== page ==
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A contemporary example: China’s comparative advantage with the United States is in the form of cheap labor. Chinese workers produce simple consumer goods at a much lower opportunity cost. The United States’ comparative advantage is in specialized, capital-intensive labor. American workers produce sophisticated goods or investment opportunities at lower opportunity costs. Specializing and trading along these lines benefit each.

The theory of comparative advantage helps to explain why protectionism is typically unsuccessful. Adherents to this analytical approach believe that countries engaged in international trade will have already worked toward finding partners with comparative advantages. If a country removes itself from an international trade agreement, if a government imposes tariffs, and so on, it may produce a local benefit in the form of new jobs and industry. However, this is not a long-term solution to a trade problem. Eventually, that country will be at a disadvantage relative to its neighbors: countries that were already better able to produce these items at a lower opportunity cost.

Criticisms of Comparative Advantage

Why doesn't the world have open trading between countries? When there is free trade, why do some countries remain poor at the expense of others? Perhaps comparative advantage does not work as suggested. There are many reasons this could be the case, but the most influential is something that economists call rent-seeking. Rent-seeking occurs when one group organizes and lobbies the government to protect its interests.

Say, for example, the producers of American shoes understand and agree with the free-trade argument—but they also know that cheaper foreign shoes would negatively impact their narrow interests. Even if laborers would be most productive by switching from making shoes to making computers, nobody in the shoe industry wants to lose his or her job or see profits decrease in the short run.

This desire leads the shoemakers to lobby for, say, special tax breaks for their products and/or extra duties (or even outright bans) on foreign footwear. Appeals to save American jobs and preserve a time-honored American craft abound—even though, in the long run, American laborers would be made relatively less productive and American consumers relatively poorer by such protectionist tactics.

Free Trade Vs. Protectionism

As with other theories, there are opposing views. International trade has two contrasting views regarding the level of control placed on trade: free trade and protectionism. Free trade is the simpler of the two theories: a laissez-faire approach, with no restrictions on trade. The main idea is that supply and demandfactors, operating on a global scale, will ensure that production happens efficiently. Therefore, nothing needs to be done to protect or promote trade and growth because market forces will do so automatically.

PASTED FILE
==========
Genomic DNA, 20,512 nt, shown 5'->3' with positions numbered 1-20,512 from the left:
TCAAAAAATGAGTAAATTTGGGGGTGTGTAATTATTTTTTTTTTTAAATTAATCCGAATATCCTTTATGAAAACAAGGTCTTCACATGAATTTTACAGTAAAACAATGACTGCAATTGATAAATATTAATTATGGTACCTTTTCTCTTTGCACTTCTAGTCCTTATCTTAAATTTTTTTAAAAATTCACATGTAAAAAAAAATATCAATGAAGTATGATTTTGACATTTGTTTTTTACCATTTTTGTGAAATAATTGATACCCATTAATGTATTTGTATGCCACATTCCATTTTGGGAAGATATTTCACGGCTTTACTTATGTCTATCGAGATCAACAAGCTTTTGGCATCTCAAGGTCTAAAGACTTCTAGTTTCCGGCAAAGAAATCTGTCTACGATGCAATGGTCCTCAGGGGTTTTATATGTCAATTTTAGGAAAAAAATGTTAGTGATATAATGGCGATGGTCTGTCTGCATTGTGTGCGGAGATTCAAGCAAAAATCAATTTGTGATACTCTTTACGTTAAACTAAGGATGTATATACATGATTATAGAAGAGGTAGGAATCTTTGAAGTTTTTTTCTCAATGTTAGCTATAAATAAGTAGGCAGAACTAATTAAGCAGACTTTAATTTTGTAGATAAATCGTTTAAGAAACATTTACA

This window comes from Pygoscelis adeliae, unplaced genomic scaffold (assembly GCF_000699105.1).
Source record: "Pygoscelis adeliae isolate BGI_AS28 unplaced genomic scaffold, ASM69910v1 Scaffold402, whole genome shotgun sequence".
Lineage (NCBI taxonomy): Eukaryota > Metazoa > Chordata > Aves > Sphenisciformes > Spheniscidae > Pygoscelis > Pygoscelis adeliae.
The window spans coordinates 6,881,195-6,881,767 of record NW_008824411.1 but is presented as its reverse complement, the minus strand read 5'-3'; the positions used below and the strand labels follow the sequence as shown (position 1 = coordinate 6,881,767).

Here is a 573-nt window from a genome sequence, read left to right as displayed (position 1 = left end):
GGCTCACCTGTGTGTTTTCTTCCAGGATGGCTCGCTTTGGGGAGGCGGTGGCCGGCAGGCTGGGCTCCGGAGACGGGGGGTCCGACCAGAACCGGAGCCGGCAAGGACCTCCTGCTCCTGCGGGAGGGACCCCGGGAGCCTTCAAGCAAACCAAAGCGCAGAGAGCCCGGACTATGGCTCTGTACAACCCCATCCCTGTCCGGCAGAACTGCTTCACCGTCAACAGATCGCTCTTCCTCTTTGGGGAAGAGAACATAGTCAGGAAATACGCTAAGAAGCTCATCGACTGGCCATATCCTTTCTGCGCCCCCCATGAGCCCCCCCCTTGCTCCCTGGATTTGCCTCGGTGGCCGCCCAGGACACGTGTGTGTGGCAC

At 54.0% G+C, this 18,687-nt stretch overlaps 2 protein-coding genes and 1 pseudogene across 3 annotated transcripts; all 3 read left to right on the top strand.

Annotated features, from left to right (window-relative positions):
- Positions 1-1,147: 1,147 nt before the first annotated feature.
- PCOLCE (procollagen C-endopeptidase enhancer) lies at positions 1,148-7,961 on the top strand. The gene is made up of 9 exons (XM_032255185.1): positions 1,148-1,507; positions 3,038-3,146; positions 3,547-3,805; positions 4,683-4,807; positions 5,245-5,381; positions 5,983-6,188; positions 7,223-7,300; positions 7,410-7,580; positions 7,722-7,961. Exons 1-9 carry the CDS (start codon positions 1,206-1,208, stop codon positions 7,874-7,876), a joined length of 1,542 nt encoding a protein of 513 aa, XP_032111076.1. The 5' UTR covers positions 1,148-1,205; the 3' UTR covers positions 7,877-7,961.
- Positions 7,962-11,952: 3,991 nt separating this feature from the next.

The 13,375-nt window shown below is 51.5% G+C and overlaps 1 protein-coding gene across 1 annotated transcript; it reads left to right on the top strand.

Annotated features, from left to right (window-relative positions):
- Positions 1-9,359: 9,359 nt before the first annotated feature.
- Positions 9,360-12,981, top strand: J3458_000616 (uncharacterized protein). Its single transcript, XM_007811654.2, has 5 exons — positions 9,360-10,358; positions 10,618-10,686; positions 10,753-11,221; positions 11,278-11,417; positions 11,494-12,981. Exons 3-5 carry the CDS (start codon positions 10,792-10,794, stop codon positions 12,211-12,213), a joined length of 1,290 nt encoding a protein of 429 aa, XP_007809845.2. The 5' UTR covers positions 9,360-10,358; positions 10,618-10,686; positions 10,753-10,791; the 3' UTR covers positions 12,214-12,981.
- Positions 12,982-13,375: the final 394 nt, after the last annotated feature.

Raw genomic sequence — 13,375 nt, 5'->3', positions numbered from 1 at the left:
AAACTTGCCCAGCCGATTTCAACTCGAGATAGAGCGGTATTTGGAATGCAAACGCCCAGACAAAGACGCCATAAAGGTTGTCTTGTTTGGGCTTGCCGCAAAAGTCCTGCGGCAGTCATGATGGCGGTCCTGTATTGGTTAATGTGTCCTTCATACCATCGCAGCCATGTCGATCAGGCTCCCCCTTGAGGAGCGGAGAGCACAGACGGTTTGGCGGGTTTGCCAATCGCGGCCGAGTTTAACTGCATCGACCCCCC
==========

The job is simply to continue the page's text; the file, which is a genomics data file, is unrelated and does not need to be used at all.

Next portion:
In contrast, protectionism holds that regulation of international trade is important to ensure that markets function properly. Advocates of this theory believe that market inefficiencies may hamper the benefits of international trade, and they aim to guide the market accordingly. Protectionism exists in many different forms, but the most common are tariffs, subsidies, and quotas. These strategies attempt to correct any inefficiency in the international market.

Currency as a Medium of Exchange Facilitating Trade

Money, which also functions as a unit of account and a store of value, is the most common medium of exchange, providing a variety of methods for fund transfers between buyers and sellers, including cash, ACH transfers, credit cards, and wired funds. Money’s attribute as a store of value also assures that funds received by sellers as payment for goods or services can be used to make purchases of equivalent value in the future.

Barter Transactions

Cashless trades involving the exchange of goods or services between parties are referred to as barter transactions. While barter is often associated with primitive or undeveloped societies, these transactions are also used by large corporations and individuals as a means of gaining goods in exchange for excess, underutilized or unwanted assets. For example, in the 1970s, PepsiCo Inc. set up a barter agreement with the Russian government to trade cola syrup for Stolichnaya vodka. In 1990, the deal was expanded to $3 billion dollars and included 10 Russian-built ships, which PepsiCo leased or sold in the years following the agreement.

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Comparative advantage refers to an economy's ability to produce goods and services at a lower opportunity cost than trade partners. 

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Published on: 8/21/19, 12:30 AM